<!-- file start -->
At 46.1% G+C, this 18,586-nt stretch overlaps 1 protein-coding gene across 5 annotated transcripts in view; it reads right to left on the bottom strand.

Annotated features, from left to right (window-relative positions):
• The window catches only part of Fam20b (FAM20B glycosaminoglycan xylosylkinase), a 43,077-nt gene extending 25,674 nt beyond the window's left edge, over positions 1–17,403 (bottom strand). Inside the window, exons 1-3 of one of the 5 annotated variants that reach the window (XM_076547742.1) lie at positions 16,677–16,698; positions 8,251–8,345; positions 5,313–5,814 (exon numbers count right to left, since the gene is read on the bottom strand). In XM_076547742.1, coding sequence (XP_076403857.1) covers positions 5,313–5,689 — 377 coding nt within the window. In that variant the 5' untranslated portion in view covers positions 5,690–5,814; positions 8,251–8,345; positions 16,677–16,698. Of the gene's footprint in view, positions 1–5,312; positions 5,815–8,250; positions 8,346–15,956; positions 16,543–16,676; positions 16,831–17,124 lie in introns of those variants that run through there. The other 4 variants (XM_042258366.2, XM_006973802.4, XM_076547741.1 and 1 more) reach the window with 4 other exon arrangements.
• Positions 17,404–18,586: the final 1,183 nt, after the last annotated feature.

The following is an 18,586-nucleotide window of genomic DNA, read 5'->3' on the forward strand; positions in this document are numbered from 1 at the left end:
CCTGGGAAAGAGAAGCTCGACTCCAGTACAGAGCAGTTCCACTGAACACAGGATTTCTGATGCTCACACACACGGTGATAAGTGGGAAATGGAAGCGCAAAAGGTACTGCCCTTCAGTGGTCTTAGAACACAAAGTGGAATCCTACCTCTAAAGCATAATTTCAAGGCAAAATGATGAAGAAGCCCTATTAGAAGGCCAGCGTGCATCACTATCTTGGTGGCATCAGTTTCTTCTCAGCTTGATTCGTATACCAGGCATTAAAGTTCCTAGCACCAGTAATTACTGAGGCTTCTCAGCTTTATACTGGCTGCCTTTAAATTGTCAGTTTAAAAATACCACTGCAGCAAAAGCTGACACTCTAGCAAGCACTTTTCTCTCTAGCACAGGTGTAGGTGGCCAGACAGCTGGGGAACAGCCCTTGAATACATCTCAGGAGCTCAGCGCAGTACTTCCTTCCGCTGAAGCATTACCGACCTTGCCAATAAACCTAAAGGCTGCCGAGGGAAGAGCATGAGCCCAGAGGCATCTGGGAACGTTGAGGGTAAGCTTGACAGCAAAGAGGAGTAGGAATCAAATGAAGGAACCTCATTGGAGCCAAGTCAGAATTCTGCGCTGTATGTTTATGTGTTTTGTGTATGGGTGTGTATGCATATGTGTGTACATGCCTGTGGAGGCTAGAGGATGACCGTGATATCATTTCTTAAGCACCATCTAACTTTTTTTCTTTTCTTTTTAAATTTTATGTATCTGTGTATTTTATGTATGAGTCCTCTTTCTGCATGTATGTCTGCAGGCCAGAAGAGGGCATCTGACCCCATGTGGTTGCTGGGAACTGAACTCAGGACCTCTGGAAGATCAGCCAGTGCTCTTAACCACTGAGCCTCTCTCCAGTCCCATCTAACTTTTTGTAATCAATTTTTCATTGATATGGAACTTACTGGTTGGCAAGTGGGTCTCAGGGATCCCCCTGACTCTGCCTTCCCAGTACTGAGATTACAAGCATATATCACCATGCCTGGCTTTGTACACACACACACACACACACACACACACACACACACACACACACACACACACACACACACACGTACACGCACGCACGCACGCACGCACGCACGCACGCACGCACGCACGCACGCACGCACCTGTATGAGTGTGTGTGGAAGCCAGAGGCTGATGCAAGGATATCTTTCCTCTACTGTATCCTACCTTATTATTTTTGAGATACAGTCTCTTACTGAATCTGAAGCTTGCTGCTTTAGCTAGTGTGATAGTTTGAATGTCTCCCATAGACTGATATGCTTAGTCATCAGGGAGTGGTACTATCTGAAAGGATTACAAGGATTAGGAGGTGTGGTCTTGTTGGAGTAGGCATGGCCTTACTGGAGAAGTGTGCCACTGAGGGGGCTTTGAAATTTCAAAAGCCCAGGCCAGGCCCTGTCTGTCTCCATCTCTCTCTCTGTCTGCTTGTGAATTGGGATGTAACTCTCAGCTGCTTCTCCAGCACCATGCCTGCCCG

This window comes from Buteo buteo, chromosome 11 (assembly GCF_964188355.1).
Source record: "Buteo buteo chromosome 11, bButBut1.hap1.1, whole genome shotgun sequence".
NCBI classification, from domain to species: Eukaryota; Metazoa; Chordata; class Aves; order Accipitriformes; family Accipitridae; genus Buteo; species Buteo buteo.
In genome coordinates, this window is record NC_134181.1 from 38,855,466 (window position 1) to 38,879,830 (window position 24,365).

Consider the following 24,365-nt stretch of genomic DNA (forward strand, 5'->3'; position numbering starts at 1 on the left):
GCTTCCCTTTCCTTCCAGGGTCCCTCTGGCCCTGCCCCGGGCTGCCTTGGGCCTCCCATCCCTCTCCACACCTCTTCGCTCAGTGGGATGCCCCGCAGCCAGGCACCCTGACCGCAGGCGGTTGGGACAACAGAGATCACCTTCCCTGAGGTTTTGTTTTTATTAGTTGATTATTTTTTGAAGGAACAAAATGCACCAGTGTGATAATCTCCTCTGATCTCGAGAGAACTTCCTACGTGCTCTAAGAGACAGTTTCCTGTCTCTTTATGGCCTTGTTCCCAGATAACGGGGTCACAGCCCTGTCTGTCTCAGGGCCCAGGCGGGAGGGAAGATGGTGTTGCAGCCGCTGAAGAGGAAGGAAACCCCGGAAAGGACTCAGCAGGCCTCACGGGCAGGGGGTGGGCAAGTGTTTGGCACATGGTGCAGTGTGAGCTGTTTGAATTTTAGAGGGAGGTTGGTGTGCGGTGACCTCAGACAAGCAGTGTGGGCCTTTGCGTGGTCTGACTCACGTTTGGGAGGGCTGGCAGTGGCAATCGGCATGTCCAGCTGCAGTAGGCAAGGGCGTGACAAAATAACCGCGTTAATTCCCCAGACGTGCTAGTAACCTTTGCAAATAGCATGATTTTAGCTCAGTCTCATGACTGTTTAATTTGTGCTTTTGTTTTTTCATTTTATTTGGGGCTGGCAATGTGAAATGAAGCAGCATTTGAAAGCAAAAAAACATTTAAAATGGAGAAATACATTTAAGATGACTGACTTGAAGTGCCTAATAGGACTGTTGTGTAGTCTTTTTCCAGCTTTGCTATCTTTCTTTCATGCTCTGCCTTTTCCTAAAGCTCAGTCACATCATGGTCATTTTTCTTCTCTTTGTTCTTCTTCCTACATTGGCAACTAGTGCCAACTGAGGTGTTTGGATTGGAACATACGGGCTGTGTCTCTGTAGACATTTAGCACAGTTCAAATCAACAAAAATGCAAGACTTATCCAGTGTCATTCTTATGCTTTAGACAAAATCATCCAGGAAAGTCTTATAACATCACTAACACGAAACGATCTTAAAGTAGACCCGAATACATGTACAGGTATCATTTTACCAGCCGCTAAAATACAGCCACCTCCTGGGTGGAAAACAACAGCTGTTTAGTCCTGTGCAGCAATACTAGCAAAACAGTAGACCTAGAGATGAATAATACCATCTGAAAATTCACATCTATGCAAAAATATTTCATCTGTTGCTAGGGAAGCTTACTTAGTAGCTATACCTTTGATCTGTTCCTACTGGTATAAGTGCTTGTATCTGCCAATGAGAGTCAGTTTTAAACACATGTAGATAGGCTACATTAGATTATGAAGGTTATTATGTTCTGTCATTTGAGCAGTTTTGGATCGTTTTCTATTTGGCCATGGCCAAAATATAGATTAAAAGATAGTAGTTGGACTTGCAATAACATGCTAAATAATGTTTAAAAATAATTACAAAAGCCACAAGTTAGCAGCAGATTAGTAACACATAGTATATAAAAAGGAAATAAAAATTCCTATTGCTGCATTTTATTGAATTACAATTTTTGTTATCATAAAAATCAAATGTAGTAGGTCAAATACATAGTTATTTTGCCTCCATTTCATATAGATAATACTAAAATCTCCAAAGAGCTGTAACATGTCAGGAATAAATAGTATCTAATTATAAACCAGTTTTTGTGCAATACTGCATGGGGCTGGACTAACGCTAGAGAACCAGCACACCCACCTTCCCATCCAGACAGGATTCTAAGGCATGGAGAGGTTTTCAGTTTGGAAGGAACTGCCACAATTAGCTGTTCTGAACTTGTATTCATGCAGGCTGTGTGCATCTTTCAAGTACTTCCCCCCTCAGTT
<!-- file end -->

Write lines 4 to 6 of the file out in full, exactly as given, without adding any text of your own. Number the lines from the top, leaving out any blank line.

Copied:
• Positions 17,404–18,586: the final 1,183 nt, after the last annotated feature.

The following is an 18,586-nucleotide window of genomic DNA, read 5'->3' on the forward strand; positions in this document are numbered from 1 at the left end:
CCTGGGAAAGAGAAGCTCGACTCCAGTACAGAGCAGTTCCACTGAACACAGGATTTCTGATGCTCACACACACGGTGATAAGTGGGAAATGGAAGCGCAAAAGGTACTGCCCTTCAGTGGTCTTAGAACACAAAGTGGAATCCTACCTCTAAAGCATAATTTCAAGGCAAAATGATGAAGAAGCCCTATTAGAAGGCCAGCGTGCATCACTATCTTGGTGGCATCAGTTTCTTCTCAGCTTGATTCGTATACCAGGCATTAAAGTTCCTAGCACCAGTAATTACTGAGGCTTCTCAGCTTTATACTGGCTGCCTTTAAATTGTCAGTTTAAAAATACCACTGCAGCAAAAGCTGACACTCTAGCAAGCACTTTTCTCTCTAGCACAGGTGTAGGTGGCCAGACAGCTGGGGAACAGCCCTTGAATACATCTCAGGAGCTCAGCGCAGTACTTCCTTCCGCTGAAGCATTACCGACCTTGCCAATAAACCTAAAGGCTGCCGAGGGAAGAGCATGAGCCCAGAGGCATCTGGGAACGTTGAGGGTAAGCTTGACAGCAAAGAGGAGTAGGAATCAAATGAAGGAACCTCATTGGAGCCAAGTCAGAATTCTGCGCTGTATGTTTATGTGTTTTGTGTATGGGTGTGTATGCATATGTGTGTACATGCCTGTGGAGGCTAGAGGATGACCGTGATATCATTTCTTAAGCACCATCTAACTTTTTTTCTTTTCTTTTTAAATTTTATGTATCTGTGTATTTTATGTATGAGTCCTCTTTCTGCATGTATGTCTGCAGGCCAGAAGAGGGCATCTGACCCCATGTGGTTGCTGGGAACTGAACTCAGGACCTCTGGAAGATCAGCCAGTGCTCTTAACCACTGAGCCTCTCTCCAGTCCCATCTAACTTTTTGTAATCAATTTTTCATTGATATGGAACTTACTGGTTGGCAAGTGGGTCTCAGGGATCCCCCTGACTCTGCCTTCCCAGTACTGAGATTACAAGCATATATCACCATGCCTGGCTTTGTACACACACACACACACACACACACACACACACACACACACACACACACACACACACACACACGTACACGCACGCACGCACGCACGCACGCACGCACGCACGCACGCACGCACGCACGCACCTGTATGAGTGTGTGTGGAAGCCAGAGGCTGATGCAAGGATATCTTTCCTCTACTGTATCCTACCTTATTATTTTTGAGATACAGTCTCTTACTGAATCTGAAGCTTGCTGCTTTAGCTAGTGTGATAGTTTGAATGTCTCCCATAGACTGATATGCTTAGTCATCAGGGAGTGGTACTATCTGAAAGGATTACAAGGATTAGGAGGTGTGGTCTTGTTGGAGTAGGCATGGCCTTACTGGAGAAGTGTGCCACTGAGGGGGCTTTGAAATTTCAAAAGCCCAGGCCAGGCCCTGTCTGTCTCCATCTCTCTCTCTGTCTGCTTGTGAATTGGGATGTAACTCTCAGCTGCTTCTCCAGCACCATGCCTGCCCG